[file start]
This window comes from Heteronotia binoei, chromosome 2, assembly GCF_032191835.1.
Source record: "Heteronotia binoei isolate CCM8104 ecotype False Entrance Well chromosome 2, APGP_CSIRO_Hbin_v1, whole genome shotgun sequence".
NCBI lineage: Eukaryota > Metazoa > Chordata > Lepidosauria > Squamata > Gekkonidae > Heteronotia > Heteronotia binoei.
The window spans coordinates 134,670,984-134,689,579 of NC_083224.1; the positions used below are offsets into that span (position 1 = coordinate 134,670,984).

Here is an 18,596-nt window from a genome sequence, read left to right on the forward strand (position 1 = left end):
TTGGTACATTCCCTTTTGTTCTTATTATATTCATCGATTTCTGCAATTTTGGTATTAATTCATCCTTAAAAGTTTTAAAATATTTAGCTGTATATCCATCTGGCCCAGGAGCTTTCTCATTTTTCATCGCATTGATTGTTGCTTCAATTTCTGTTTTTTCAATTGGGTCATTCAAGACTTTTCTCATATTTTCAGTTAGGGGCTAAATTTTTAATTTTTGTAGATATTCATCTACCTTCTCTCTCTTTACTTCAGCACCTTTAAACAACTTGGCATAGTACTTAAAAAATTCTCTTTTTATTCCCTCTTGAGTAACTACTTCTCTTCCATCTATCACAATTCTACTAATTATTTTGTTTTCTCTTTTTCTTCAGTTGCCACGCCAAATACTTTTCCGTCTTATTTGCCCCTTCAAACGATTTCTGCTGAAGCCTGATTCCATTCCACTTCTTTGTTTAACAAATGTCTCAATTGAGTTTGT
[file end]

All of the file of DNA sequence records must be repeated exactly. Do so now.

This window comes from Heteronotia binoei, chromosome 2, assembly GCF_032191835.1.
Source record: "Heteronotia binoei isolate CCM8104 ecotype False Entrance Well chromosome 2, APGP_CSIRO_Hbin_v1, whole genome shotgun sequence".
NCBI lineage: Eukaryota > Metazoa > Chordata > Lepidosauria > Squamata > Gekkonidae > Heteronotia > Heteronotia binoei.
The window spans coordinates 134,670,984-134,689,579 of NC_083224.1; the positions used below are offsets into that span (position 1 = coordinate 134,670,984).

Here is an 18,596-nt window from a genome sequence, read left to right on the forward strand (position 1 = left end):
TTGGTACATTCCCTTTTGTTCTTATTATATTCATCGATTTCTGCAATTTTGGTATTAATTCATCCTTAAAAGTTTTAAAATATTTAGCTGTATATCCATCTGGCCCAGGAGCTTTCTCATTTTTCATCGCATTGATTGTTGCTTCAATTTCTGTTTTTTCAATTGGGTCATTCAAGACTTTTCTCATATTTTCAGTTAGGGGCTAAATTTTTAATTTTTGTAGATATTCATCTACCTTCTCTCTCTTTACTTCAGCACCTTTAAACAACTTGGCATAGTACTTAAAAAATTCTCTTTTTATTCCCTCTTGAGTAACTACTTCTCTTCCATCTATCACAATTCTACTAATTATTTTGTTTTCTCTTTTTCTTCAGTTGCCACGCCAAATACTTTTCCGTCTTATTTGCCCCTTCAAACGATTTCTGCTGAAGCCTGATTCCATTCCACTTCTTTGTTTAACAAATGTCTCAATTGAGTTTGT